Strait talking: boats issue barely rates on Indonesian street
Oct 04, 2013 12:30PM |EMAIL|PRINT
What has Indonesia made of Australia’s obsession over the asylum seeker issue? Opinions range from critical to ignorant, writes Crikey intern Soren Frederiksen.
Indonesians and the Indonesian media have shown little interest in the boat people issue. Of those Crikey spoke to this week, Intan Rrintan, a language tutor and sometimes wedding planner from Yogyakarta, was typical: “Give me some time, because I’m not really familiar with this issue. Let me read some news, then I will answer [your questions].”
For most of Indonesia’s press, the issue is not one of human rights but the right of their country to territorial integrity and respect. Abbott’s rhetoric has been seen as an affront to national sovereignty.
Gusti Ramdani, a student infatuated with Australia, was baffled by the arrogance of the move: “I don’t know the reason Australia’s government released this policy. I really support [Indonesian Foreign Minister] Marty Natalegawa’s protest.”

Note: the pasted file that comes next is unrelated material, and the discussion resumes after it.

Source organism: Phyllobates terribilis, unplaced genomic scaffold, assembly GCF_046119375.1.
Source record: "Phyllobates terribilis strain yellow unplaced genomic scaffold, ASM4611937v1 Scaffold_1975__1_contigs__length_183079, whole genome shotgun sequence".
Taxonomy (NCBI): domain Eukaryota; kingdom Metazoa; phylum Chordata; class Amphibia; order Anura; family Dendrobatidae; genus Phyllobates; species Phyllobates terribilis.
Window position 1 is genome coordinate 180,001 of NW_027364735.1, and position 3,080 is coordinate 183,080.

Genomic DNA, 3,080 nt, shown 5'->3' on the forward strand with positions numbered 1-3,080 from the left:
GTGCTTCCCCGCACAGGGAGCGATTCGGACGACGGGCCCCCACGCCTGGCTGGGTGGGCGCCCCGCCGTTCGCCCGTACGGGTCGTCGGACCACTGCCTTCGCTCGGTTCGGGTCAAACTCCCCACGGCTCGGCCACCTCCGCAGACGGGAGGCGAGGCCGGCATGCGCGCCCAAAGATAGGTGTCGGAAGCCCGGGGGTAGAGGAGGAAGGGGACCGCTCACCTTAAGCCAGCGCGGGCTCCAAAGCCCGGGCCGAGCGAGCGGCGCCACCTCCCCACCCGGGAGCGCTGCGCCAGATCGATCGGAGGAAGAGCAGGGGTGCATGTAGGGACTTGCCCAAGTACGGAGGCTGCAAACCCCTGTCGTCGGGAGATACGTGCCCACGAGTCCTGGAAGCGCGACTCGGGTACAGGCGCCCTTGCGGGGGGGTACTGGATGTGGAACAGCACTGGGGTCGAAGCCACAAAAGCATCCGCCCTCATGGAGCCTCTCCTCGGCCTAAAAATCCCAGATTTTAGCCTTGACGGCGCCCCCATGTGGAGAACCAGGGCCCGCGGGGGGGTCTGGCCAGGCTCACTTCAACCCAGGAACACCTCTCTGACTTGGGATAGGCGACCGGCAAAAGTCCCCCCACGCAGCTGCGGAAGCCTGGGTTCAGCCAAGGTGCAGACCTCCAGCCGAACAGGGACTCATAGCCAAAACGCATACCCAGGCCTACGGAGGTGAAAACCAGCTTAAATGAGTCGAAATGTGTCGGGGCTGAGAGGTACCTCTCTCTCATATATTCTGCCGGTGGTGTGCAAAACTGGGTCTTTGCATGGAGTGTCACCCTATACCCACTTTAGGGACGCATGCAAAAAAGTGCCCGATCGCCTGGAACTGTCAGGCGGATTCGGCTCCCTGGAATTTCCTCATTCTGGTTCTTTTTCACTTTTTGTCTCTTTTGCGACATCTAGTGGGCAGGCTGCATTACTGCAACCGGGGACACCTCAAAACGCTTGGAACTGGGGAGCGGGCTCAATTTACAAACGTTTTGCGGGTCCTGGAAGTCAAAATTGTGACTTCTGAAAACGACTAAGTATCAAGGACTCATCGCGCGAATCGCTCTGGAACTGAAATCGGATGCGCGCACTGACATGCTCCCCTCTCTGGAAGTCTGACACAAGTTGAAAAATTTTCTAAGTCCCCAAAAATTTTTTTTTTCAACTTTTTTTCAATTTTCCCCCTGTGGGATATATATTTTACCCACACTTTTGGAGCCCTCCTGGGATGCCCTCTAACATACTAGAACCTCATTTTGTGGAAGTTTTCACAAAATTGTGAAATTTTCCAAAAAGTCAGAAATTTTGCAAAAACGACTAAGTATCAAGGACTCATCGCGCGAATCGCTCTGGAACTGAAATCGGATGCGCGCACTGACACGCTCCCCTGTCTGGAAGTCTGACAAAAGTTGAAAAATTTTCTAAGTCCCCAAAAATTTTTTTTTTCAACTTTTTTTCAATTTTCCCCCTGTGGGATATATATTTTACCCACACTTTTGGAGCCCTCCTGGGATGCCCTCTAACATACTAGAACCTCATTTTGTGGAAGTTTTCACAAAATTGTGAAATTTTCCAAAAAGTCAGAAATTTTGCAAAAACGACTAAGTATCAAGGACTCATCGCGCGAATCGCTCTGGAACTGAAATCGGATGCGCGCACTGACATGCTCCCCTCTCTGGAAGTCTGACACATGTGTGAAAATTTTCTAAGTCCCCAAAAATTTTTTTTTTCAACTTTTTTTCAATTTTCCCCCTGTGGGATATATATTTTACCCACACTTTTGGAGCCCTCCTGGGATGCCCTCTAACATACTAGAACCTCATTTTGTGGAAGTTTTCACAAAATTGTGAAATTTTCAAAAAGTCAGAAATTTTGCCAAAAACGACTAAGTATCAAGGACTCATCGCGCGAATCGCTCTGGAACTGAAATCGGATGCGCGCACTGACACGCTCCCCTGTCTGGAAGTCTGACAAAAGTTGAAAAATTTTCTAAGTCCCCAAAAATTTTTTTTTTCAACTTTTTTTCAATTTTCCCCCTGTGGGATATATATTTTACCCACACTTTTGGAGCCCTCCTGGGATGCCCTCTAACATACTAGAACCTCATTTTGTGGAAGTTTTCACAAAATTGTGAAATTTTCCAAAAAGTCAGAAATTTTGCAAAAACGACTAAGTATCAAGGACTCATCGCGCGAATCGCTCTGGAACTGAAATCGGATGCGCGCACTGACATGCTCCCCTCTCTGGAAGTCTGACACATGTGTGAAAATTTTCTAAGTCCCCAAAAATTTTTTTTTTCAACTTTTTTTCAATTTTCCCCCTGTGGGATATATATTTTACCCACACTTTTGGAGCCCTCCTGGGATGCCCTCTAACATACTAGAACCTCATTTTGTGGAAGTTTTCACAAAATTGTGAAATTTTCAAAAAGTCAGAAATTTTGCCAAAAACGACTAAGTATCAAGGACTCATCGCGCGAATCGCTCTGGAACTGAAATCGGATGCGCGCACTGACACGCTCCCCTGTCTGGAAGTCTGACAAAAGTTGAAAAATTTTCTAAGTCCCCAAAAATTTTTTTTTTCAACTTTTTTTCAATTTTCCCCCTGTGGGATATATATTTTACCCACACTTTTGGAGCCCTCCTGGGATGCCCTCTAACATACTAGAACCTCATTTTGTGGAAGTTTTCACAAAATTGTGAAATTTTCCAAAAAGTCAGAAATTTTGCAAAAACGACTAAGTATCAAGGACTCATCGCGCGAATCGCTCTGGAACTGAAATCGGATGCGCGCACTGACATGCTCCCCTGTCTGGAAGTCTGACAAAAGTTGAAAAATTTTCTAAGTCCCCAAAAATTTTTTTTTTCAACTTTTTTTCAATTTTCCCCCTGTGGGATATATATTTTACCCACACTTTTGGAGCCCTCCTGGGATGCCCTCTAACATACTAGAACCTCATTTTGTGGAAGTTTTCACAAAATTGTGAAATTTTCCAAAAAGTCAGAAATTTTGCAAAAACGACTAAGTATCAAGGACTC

There have been calls for Australia to respect the rights of asylum seekers, but most such exceptions affirm the rule. On Monday, for instance, the English-language Jakarta Globe reported:
“Indonesian leaders and rights groups have criticized Australia’s policy on asylum-seekers, citing its disregard for human rights and ineffective unilateral approach ahead of Prime Minister Tony Abbott’s meeting with President Susilo Bambang Yudhoyono today.”
The story quotes one Indonesian official dubbing Australia’s approach as “callous”.
Despite many differences, Indonesia’s asylum seeker coverage often looks familiar. It’s been noted, for example, our northern neighbours almost never use our preferred term, opting instead for “illegal immigrant”. The strap-line for one broadcast, aired on Indonesia’s Metro TV last Friday, reads roughly: “Australian methods to stop illegal immigrants.”
Even the Indonesians who spoke to Crikey — many middle-class and fairly progressive — did so in terms of “illegals” and “illegal immigrants” more often than “asylum seekers” and “refugees”.